Authors and Indexes (II)
Sir, -- The index omissions that prompted John Sutherland's complaint (Letters, November 10) were names of people, which even the simplest machine can find. Those who wrote to the TLS (Letters, November 24) to insist that an index is semantically more complex than a mere concordance are right and should be delighted at what machines can now do. The current state of the art in natural language processing enables software to replicate the systematic ordering of terms and ideas found in a manually-produced index and to greatly outperform it for sophisticated enquiries of the kind 'where does this author mention A or B without also mentioning X or Y?'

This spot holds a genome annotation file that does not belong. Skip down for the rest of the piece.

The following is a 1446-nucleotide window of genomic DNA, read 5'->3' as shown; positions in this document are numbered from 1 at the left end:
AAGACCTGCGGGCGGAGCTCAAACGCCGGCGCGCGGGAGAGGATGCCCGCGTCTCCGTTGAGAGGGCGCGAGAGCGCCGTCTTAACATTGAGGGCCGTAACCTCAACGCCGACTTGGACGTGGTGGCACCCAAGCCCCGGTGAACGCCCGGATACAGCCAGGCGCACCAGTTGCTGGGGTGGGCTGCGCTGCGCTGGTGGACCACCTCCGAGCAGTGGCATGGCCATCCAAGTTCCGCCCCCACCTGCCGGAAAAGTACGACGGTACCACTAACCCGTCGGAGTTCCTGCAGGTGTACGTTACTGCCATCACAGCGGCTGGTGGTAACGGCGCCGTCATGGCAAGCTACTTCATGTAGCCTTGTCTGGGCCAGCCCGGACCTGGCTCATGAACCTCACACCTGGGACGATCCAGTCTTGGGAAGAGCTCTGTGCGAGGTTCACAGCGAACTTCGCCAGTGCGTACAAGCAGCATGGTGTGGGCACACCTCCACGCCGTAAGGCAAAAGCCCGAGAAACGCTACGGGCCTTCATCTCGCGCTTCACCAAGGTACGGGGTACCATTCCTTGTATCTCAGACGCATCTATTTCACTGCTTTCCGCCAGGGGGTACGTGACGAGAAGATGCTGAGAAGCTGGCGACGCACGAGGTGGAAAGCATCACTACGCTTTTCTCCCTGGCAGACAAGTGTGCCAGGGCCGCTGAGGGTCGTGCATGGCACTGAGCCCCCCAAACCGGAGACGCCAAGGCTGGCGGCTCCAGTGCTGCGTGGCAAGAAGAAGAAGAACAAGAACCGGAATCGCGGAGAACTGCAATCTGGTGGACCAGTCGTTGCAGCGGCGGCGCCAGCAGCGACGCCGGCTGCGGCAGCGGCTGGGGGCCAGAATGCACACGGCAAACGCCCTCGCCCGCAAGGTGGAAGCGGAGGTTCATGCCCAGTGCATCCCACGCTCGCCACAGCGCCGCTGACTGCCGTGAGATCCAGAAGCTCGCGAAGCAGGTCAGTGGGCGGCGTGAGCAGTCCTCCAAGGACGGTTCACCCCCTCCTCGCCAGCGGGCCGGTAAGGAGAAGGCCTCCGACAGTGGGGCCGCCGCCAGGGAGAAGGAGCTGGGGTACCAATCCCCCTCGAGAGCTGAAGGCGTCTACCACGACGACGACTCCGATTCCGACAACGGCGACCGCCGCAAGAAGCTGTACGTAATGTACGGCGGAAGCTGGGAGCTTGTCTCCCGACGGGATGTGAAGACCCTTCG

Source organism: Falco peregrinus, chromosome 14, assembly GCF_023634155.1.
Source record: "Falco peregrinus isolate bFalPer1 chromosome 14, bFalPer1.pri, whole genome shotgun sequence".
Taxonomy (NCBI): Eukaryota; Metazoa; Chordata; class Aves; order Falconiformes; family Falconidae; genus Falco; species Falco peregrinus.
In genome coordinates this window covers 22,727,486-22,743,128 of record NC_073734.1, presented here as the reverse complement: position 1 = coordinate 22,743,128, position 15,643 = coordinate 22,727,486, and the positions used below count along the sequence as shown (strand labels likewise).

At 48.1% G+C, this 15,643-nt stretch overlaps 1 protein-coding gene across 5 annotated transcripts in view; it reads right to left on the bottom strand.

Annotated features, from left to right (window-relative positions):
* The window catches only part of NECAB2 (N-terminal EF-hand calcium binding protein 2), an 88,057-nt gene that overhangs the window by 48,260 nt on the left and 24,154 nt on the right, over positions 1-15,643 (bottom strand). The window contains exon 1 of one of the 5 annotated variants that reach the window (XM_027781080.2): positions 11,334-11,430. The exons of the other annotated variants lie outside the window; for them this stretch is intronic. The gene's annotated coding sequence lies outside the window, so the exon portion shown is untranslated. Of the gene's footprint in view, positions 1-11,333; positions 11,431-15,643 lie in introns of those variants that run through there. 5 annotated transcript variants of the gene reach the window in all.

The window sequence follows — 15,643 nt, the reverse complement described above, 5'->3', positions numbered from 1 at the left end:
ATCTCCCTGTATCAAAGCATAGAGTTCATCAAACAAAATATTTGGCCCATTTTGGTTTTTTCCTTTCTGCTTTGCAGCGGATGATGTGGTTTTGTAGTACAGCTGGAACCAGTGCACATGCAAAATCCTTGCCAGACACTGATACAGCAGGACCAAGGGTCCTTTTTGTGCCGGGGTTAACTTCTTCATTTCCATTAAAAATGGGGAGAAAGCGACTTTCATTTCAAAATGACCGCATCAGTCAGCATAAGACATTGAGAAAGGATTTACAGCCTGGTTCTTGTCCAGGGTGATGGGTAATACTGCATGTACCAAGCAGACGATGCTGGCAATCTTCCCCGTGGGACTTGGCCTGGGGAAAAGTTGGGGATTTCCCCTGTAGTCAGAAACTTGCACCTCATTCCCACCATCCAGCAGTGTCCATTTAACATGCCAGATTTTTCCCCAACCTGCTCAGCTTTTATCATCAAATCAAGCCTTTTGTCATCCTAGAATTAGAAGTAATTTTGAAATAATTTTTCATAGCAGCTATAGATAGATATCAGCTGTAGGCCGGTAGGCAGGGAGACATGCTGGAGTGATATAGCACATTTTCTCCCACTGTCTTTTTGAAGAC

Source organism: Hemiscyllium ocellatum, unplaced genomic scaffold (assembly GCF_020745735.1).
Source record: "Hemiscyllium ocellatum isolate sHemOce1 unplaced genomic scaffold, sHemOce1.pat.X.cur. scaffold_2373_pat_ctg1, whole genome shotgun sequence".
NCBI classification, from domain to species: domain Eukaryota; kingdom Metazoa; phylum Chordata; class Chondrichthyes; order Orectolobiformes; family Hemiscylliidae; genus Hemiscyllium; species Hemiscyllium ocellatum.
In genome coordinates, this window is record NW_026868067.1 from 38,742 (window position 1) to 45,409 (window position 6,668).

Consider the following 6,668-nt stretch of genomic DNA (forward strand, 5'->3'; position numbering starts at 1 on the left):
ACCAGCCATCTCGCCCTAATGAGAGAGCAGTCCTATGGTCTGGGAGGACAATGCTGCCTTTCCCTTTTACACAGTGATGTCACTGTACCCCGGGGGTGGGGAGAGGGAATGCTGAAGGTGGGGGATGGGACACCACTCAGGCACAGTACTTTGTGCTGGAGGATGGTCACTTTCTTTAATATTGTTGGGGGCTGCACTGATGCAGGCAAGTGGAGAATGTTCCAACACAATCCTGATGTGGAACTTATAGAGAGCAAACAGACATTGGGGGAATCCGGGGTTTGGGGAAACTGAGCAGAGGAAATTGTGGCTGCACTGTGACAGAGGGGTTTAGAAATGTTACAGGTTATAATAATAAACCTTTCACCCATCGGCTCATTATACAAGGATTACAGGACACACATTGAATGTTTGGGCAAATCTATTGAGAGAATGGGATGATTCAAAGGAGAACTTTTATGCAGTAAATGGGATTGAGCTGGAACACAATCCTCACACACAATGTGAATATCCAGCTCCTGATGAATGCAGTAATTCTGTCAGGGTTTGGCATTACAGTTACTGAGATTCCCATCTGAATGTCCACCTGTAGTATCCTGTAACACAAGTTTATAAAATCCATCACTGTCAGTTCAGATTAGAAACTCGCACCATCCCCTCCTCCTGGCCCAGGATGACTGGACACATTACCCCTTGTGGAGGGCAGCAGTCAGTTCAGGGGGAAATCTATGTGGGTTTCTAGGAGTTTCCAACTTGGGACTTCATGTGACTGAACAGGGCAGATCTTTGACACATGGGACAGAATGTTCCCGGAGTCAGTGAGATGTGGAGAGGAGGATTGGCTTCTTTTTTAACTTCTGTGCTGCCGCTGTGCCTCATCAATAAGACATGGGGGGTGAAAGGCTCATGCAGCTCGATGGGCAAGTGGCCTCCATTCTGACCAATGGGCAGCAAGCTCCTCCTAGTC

To take a concrete example, the Nameless Shakespeare computer project (http://wordhoard.northwestern.edu) allows one to ask the machine to list just the adjectives used by the character Ophelia when speaking verse, and to identify which of them are not also used in, say, Desdemona's or Innogen's verse lines. Those persuaded by James Lambs's quotation of laughably poor machine translation of idiomatic English that machines cannot make sense of language should note that the morphosyntactic analysis necessary to tell Ophelia's adjectives from other parts of speech was done by machine, not by hand. Thus the computer sets the mind free to pursue details that were formerly too difficult to discern. In the way they mistake the impact of technology, those who insist that readers will always prefer well-made manual indexes are like the medieval scribes who, confronted by the crude but rapid early printing press, comforted themselves that serious readers would always prefer painstakingly illuminated manuscripts.
Dr Gabriel Egan, Department of English and Drama, Loughborough University